Dreams are a mystery. Scientists still cannot explain with any certainty why we dream. Dreams are magical, linking us to another world full of wisdom and symbolism. Our dreams reconnect us to our true wild self. They reveal to us the wisdom of our intuition, not easily accessible by the conscious mind. Dreams play with our fears, testing our limits. They link us back to our ancestors through the shared collective knowledge of all humankind.
Cultural Interpretations of Dreaming
Different cultures have widely varied interpretations of dreams and the importance of dreaming. The Dreamtime of Aboriginal Australians, for example, is “A kind of time out of time … That time before the world itself was entirely awake.” During that time, the Ancestors emerged and made their marks upon the land, forming mountains and valleys, rivers and forests. When a baby is born in their culture, she inherits a particular stretch of the Dreamtime song—a stretch of the Earth—as her own personal property, which belongs to no one else. The child is one with the Ancestor who shaped that tract of land. No matter how far away she ventures over the years, at the end of her life she will return to the place of her conception, “to sing [her]self back into the land.”
Another culture, the Sng’oi people of Malaysia, believe that the dream world is real and the waking world is an illusion. They believe that they travel to the real world each night in order to bring back experiences that will help them to know what to do in the shadow world, the waking world. They gather together at dusk in small huts, softly touching, leaning against each other, arms draped over one another as they fall asleep. In the morning light, those who slept near each other form a small circle and, while still drowsy, share their dreams with one another. Often it occurs that several of them have the same dream, or similar dreams. What they dreamed about will frequently come true in some way during the following day, or provide needed guidance to the community.
Our indigenous partners, the Achuar people of Ecuador, are a true “dream culture” like the Sng’oi. They wake every morning at 3 or 4 a.m., several hours before sunrise, to share a herbal infusion made from the wayusa plant and begin a ceremony to share their dreams and plan their day communally. Dream sharing is considered a social responsibility, as one person’s dream may have an impact on another person or even on the entire community. The Achuar believe that the two realities—waking and dreaming—are one continuous existence, and that dreaming and sharing the dreams with each other help to reveal underlying layers of meaning in their world. If a dream is negative, the dreamer has a chance to re-dream as many times as needed until they receive a dream that is acceptable to them or to the community. It is key to the Achuar belief system that we can all re-write our lives if we choose to do so.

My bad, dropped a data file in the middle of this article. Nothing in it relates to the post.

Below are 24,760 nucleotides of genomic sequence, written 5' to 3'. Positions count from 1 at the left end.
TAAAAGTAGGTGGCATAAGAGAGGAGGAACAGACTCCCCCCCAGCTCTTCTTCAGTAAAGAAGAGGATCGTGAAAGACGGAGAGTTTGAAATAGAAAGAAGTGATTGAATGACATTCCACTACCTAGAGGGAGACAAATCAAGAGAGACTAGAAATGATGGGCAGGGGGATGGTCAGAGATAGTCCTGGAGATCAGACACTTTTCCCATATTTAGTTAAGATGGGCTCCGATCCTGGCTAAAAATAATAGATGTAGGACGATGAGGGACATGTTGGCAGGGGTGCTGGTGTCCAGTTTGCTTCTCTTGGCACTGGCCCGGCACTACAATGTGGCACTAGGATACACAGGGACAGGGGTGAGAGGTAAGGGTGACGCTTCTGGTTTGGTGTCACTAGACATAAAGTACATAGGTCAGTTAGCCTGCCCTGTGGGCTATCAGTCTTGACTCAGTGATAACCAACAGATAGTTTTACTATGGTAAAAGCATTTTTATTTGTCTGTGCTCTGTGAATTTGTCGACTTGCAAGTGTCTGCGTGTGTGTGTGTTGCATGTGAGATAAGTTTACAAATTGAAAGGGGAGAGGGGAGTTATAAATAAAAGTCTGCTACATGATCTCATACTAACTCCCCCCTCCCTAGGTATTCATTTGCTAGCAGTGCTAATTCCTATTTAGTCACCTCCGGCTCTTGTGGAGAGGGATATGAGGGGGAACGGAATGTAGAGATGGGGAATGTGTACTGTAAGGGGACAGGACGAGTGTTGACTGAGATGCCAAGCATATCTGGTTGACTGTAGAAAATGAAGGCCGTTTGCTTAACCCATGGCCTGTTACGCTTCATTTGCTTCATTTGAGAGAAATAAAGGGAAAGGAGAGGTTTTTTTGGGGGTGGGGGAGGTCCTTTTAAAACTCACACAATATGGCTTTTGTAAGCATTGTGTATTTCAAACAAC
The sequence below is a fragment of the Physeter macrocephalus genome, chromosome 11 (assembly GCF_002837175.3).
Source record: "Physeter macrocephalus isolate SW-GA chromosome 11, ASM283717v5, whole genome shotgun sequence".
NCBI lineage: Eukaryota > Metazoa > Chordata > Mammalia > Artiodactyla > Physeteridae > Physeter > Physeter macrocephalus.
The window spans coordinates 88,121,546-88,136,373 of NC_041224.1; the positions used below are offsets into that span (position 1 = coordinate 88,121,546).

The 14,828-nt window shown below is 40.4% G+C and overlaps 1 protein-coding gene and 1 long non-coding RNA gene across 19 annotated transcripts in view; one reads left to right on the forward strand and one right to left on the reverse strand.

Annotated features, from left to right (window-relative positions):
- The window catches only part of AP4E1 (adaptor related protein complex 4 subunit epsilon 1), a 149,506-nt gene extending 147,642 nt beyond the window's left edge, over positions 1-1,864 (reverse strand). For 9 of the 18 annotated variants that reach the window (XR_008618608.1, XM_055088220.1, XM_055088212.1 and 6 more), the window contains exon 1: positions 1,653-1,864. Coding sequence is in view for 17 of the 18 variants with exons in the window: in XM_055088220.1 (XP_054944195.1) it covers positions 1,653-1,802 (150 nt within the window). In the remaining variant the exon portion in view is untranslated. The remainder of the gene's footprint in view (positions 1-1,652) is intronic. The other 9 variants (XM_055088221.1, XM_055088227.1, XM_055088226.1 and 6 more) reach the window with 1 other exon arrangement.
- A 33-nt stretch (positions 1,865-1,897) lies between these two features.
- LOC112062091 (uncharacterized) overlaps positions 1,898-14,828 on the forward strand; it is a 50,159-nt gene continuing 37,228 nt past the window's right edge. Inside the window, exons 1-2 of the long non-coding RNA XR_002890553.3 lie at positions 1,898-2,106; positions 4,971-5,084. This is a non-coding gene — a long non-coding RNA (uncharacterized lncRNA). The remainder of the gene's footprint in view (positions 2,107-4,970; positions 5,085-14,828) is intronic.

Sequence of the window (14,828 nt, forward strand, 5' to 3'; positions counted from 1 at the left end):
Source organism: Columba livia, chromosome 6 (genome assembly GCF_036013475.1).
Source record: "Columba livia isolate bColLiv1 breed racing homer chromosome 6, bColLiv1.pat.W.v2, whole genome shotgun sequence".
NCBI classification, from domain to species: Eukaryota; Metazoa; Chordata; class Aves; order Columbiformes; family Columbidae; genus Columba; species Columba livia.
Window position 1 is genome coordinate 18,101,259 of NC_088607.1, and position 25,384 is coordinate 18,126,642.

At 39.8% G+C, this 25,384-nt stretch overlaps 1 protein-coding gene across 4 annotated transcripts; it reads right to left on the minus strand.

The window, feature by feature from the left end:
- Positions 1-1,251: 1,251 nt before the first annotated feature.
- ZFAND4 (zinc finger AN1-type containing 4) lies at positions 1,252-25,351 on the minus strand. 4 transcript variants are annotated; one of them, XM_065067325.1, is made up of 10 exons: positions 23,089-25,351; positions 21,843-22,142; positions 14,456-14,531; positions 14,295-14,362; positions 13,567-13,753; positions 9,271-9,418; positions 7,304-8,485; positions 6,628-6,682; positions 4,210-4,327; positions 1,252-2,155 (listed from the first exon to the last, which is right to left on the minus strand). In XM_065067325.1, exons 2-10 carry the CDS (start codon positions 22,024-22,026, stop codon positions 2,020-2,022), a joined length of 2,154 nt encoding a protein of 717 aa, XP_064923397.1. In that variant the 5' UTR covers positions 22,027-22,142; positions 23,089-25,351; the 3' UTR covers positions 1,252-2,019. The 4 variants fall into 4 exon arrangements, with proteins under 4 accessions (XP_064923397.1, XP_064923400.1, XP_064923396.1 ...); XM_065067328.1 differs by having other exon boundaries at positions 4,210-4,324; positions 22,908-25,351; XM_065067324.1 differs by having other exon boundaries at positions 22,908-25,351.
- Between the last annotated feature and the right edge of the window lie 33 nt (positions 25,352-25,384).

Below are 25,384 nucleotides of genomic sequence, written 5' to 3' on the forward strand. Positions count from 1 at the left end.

In all of these cultural beliefs about dreaming, there is a softening of the edges of what we in modern society consider “reality.” There is an opening to powerful magic, a trusting in the collective wisdom shared by people and the Earth. There is less resistance; more acceptance of what the heart knows. The dream interpretations are layered and woven into a story of hope for the days and years ahead, with guidance for the people coming from an ever-present source of wisdom.
There is such beauty in this way of living. How can we incorporate this trust, this opening, into our own lives?
Perhaps the following questions will help you to find meaning and guidance in your own dreams:
What kind of dreamer are you? Are your dreams infused with symbols or metaphors, or do they contain more mundane images such as a replay of the prior day’s events? Do you visit your fears? Do your dreams feel loving, playful, or stressful? Some theories state that dreaming helps to refresh our memory and aids in storing new learning. There is also evidence of touching another world in dreams, or having wisdom revealed to us. This occurs in the case of the indigenous dream cultures, and as many people have experienced when they dream something and then a very similar event occurs in their waking life.
Do you remember your dreams? Or do you forget them in the rush of the morning as you wake up to your alarm clock and your mind races for the day ahead? If you want to remember your dreams, place a notebook and pen near your bed, easy to reach when you are half-asleep, and try to jot down just a few words about a dream if you awaken in the middle of the night. These words will trigger your memory to recall more details about the dream later that day.
Have you ever experienced a marked increase in the frequency of your dreams? During times such as pregnancy, many people report an increase in the number and intensity of dreams. Some of the dreams may be linked to changes in the body, such as dreaming of water or fish when the womb is filling with life-giving fluids. Some pregnant women have had dreams that revealed the name or predicted the sex of their baby.
A New Dream for the World
Do you ever feel that the dream of the modern world is headed in the wrong direction, darkened by materialism and environmental destruction?
If you believe in the possibility of a new dream for our world, a dream in which love and gratitude take precedence over profit and greed; where all life is honored; where true environmental sustainability is possible when we join hands and work together … then consider participating in the Awakening the Dreamer Symposium. This transformative educational workshop will help you discover the special and sacred role you can play in creating a new and brighter future for ourplanet.
“The dream of the Earth shakes us out of our arrogance and ignorance—and calls us to take our seat as co-creators and co-dreamers of a more beautiful world.” – Laura Weaver, Pachamama Journeys participant